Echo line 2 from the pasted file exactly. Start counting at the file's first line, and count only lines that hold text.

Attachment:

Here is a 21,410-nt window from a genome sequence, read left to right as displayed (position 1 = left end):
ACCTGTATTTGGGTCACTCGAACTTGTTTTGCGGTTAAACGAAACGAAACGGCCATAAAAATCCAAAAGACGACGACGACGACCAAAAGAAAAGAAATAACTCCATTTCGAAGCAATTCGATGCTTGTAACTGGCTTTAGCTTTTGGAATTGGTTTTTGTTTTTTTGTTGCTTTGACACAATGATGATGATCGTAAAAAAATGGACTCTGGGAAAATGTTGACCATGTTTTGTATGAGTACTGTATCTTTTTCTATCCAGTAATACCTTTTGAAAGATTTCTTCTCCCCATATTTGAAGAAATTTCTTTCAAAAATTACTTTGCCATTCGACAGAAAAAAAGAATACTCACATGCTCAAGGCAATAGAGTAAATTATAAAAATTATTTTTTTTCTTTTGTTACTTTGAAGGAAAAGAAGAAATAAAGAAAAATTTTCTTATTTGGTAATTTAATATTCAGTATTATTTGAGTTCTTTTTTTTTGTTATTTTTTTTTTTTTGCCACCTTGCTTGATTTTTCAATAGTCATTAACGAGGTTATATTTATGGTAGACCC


ACCTGTATTTGGGTCACTCGAACTTGTTTTGCGGTTAAACGAAACGAAACGGCCATAAAAATCCAAAAGACGACGACGACGACCAAAAGAAAAGAAATAACTCCATTTCGAAGCAATTCGATGCTTGTAACTGGCTTTAGCTTTTGGAATTGGTTTTTGTTTTTTTGTTGCTTTGACACAATGATGATGATCGTAAAAAAATGGACTCTGGGAAAATGTTGACCATGTTTTGTATGAGTACTGTATCTTTTTCTATCCAGTAATACCTTTTGAAAGATTTCTTCTCCCCATATTTGAAGAAATTTCTTTCAAAAATTACTTTGCCATTCGACAGAAAAAAAGAATACTCACATGCTCAAGGCAATAGAGTAAATTATAAAAATTATTTTTTTTCTTTTGTTACTTTGAAGGAAAAGAAGAAATAAAGAAAAATTTTCTTATTTGGTAATTTAATATTCAGTATTATTTGAGTTCTTTTTTTTTGTTATTTTTTTTTTTTTGCCACCTTGCTTGATTTTTCAATAGTCATTAACGAGGTTATATTTATGGTAGACCC